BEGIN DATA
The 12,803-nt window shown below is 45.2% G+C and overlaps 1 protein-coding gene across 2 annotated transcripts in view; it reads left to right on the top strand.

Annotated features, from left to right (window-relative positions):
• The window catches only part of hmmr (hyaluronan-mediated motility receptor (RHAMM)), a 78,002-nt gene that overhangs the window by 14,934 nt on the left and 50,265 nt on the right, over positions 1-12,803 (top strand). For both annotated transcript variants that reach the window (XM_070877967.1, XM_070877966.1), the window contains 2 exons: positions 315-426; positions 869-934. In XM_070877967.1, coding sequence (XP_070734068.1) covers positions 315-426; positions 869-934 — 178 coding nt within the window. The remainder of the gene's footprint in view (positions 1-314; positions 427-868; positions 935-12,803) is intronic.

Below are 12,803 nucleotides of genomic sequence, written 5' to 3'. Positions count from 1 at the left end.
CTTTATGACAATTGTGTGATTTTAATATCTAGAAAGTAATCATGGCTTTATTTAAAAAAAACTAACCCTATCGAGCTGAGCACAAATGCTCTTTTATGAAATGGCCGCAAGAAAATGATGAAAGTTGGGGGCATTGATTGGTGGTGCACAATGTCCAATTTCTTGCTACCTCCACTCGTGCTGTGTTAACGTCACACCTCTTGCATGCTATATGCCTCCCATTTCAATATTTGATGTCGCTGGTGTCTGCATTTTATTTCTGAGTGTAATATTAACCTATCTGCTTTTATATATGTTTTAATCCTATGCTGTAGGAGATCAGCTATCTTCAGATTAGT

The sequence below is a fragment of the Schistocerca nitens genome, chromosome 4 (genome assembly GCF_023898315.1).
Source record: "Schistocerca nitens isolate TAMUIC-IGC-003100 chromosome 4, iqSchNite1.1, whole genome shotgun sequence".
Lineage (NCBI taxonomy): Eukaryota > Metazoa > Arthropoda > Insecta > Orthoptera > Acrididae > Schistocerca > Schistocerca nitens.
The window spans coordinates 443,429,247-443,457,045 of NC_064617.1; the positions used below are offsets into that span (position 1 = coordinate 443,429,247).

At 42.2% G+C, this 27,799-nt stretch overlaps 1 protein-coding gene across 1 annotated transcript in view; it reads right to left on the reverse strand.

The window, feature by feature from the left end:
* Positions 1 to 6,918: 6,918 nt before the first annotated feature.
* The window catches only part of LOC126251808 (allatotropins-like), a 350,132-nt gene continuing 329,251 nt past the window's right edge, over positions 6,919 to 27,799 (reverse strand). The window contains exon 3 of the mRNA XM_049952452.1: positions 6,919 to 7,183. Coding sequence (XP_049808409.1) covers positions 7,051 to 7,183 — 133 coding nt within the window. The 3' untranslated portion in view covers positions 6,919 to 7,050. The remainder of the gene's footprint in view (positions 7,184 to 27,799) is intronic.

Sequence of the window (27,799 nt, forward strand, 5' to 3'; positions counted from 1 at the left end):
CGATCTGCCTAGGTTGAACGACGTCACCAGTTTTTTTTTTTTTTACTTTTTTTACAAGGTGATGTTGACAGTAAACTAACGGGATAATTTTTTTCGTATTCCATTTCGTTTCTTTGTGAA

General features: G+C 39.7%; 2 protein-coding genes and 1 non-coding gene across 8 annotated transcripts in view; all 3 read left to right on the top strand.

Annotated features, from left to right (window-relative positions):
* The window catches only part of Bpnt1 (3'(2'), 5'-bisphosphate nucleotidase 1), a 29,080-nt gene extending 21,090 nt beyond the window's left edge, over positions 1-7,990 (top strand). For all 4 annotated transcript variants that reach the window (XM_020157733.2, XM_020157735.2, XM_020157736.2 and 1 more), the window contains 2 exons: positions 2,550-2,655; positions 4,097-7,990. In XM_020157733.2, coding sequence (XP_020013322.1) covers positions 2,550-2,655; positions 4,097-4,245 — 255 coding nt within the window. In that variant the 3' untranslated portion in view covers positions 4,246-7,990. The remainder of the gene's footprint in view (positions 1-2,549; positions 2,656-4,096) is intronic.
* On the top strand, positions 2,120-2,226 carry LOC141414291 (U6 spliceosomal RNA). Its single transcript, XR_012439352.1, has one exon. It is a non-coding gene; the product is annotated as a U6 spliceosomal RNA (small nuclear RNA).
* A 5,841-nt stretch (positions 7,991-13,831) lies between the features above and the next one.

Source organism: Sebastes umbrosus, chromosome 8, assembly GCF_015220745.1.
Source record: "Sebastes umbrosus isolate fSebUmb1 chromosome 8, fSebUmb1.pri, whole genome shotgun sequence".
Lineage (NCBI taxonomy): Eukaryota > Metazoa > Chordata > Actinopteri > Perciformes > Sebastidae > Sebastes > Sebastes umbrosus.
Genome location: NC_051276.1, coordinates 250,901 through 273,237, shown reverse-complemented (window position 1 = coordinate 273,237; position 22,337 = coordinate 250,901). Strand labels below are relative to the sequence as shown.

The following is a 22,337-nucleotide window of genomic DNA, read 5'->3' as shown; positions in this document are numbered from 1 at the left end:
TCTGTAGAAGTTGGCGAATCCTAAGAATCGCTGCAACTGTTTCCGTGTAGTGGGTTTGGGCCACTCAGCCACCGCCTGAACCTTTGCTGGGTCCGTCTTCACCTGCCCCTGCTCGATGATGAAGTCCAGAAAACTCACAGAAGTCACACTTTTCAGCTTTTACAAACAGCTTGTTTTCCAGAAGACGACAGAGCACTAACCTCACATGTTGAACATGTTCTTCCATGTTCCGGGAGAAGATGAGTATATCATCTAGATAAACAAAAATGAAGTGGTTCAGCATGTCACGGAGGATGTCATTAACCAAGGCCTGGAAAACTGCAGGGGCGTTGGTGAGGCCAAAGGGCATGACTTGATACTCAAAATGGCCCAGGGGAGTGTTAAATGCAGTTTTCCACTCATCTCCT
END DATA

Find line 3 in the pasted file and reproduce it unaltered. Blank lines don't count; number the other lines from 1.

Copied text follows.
• The window catches only part of hmmr (hyaluronan-mediated motility receptor (RHAMM)), a 78,002-nt gene that overhangs the window by 14,934 nt on the left and 50,265 nt on the right, over positions 1-12,803 (top strand). For both annotated transcript variants that reach the window (XM_070877967.1, XM_070877966.1), the window contains 2 exons: positions 315-426; positions 869-934. In XM_070877967.1, coding sequence (XP_070734068.1) covers positions 315-426; positions 869-934 — 178 coding nt within the window. The remainder of the gene's footprint in view (positions 1-314; positions 427-868; positions 935-12,803) is intronic.